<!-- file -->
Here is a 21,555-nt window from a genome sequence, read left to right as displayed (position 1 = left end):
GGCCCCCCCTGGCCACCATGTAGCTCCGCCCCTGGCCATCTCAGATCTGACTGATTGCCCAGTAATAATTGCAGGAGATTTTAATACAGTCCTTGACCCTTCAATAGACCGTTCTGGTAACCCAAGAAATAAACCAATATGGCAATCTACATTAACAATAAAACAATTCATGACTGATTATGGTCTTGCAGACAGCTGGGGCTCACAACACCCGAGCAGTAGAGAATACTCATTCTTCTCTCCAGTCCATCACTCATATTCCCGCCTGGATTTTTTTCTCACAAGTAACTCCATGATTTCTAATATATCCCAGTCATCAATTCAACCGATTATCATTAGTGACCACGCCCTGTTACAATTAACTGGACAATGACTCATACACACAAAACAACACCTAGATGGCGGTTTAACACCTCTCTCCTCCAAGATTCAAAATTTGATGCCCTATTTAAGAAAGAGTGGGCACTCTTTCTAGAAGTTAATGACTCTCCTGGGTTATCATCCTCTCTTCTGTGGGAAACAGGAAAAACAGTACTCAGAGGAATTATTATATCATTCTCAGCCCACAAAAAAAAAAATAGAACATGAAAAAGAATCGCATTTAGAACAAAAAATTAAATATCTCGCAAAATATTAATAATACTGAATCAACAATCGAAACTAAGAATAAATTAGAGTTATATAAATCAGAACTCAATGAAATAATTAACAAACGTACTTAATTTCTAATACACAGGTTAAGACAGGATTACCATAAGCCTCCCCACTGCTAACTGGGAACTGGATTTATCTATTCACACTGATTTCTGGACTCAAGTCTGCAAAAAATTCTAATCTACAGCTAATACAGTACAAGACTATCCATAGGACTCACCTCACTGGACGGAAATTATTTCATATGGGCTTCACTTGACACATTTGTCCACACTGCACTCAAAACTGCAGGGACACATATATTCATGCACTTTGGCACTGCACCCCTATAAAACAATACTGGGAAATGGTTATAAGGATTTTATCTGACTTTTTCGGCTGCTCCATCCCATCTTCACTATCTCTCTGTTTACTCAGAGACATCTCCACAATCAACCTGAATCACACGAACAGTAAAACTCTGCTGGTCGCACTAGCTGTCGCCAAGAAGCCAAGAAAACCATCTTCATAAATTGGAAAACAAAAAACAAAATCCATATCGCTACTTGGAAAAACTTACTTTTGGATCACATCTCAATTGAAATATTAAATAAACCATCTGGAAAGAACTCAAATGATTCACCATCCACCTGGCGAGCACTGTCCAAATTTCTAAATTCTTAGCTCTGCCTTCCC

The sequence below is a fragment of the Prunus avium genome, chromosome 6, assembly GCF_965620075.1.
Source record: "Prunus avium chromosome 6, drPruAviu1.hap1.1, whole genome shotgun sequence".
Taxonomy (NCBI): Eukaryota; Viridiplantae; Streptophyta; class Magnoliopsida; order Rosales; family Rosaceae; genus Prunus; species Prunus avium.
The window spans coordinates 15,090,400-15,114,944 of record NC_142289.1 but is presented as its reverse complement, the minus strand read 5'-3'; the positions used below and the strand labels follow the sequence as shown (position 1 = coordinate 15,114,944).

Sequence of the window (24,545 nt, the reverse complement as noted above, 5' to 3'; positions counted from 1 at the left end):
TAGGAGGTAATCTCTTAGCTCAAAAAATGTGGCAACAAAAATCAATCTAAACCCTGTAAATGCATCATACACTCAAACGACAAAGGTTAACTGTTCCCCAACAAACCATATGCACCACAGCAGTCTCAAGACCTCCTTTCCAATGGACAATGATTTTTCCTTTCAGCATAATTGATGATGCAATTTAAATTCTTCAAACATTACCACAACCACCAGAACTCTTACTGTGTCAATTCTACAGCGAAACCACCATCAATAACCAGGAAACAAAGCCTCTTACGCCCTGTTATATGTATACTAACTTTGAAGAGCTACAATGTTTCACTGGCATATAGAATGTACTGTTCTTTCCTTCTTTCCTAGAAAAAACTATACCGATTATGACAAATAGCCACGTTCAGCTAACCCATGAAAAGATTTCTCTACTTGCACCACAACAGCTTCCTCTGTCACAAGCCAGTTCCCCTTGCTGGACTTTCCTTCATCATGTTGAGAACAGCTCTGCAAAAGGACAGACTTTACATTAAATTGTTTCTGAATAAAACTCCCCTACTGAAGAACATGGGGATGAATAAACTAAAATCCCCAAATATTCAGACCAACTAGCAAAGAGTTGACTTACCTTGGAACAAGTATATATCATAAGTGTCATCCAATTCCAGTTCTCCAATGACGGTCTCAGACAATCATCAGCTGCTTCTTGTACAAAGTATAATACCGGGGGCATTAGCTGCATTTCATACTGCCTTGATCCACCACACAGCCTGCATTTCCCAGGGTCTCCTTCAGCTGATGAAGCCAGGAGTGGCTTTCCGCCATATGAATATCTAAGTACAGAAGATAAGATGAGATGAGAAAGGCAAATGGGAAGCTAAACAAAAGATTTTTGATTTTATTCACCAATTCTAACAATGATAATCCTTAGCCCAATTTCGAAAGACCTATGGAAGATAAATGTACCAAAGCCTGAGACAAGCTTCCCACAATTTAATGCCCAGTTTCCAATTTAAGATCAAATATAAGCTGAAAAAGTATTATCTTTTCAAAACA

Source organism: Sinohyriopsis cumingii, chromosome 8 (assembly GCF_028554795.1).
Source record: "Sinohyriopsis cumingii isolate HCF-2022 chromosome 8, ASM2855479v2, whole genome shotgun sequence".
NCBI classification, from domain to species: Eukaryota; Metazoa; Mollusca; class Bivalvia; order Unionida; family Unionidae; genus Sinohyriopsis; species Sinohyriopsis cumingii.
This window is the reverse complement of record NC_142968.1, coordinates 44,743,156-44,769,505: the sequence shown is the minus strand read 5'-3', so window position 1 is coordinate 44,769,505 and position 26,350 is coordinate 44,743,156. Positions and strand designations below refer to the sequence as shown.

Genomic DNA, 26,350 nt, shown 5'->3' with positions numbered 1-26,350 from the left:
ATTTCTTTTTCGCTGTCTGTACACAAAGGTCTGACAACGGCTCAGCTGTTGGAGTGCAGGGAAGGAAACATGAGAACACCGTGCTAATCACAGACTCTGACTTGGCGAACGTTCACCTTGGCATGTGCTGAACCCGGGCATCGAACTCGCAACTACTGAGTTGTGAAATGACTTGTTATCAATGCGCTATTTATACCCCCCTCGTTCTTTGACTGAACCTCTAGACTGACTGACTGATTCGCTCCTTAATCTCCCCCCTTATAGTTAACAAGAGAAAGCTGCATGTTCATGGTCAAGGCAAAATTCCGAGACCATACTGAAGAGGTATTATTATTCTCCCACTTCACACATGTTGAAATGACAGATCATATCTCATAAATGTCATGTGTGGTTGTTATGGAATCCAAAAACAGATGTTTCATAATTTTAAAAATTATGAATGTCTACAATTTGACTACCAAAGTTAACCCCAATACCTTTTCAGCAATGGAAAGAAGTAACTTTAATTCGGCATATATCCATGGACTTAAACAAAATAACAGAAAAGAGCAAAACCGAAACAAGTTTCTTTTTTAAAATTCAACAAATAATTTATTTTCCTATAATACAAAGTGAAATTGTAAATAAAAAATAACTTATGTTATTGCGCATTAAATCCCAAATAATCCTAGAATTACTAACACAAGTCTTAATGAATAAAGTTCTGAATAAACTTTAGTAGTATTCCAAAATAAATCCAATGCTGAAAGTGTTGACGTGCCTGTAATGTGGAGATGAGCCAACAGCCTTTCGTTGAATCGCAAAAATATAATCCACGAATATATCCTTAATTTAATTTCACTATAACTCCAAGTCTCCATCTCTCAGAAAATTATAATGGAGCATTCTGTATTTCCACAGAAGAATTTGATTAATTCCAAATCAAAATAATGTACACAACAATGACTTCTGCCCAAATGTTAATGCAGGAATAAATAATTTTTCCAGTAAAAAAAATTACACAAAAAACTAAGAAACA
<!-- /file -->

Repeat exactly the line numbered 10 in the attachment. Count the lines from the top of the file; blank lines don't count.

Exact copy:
Source record: "Sinohyriopsis cumingii isolate HCF-2022 chromosome 8, ASM2855479v2, whole genome shotgun sequence".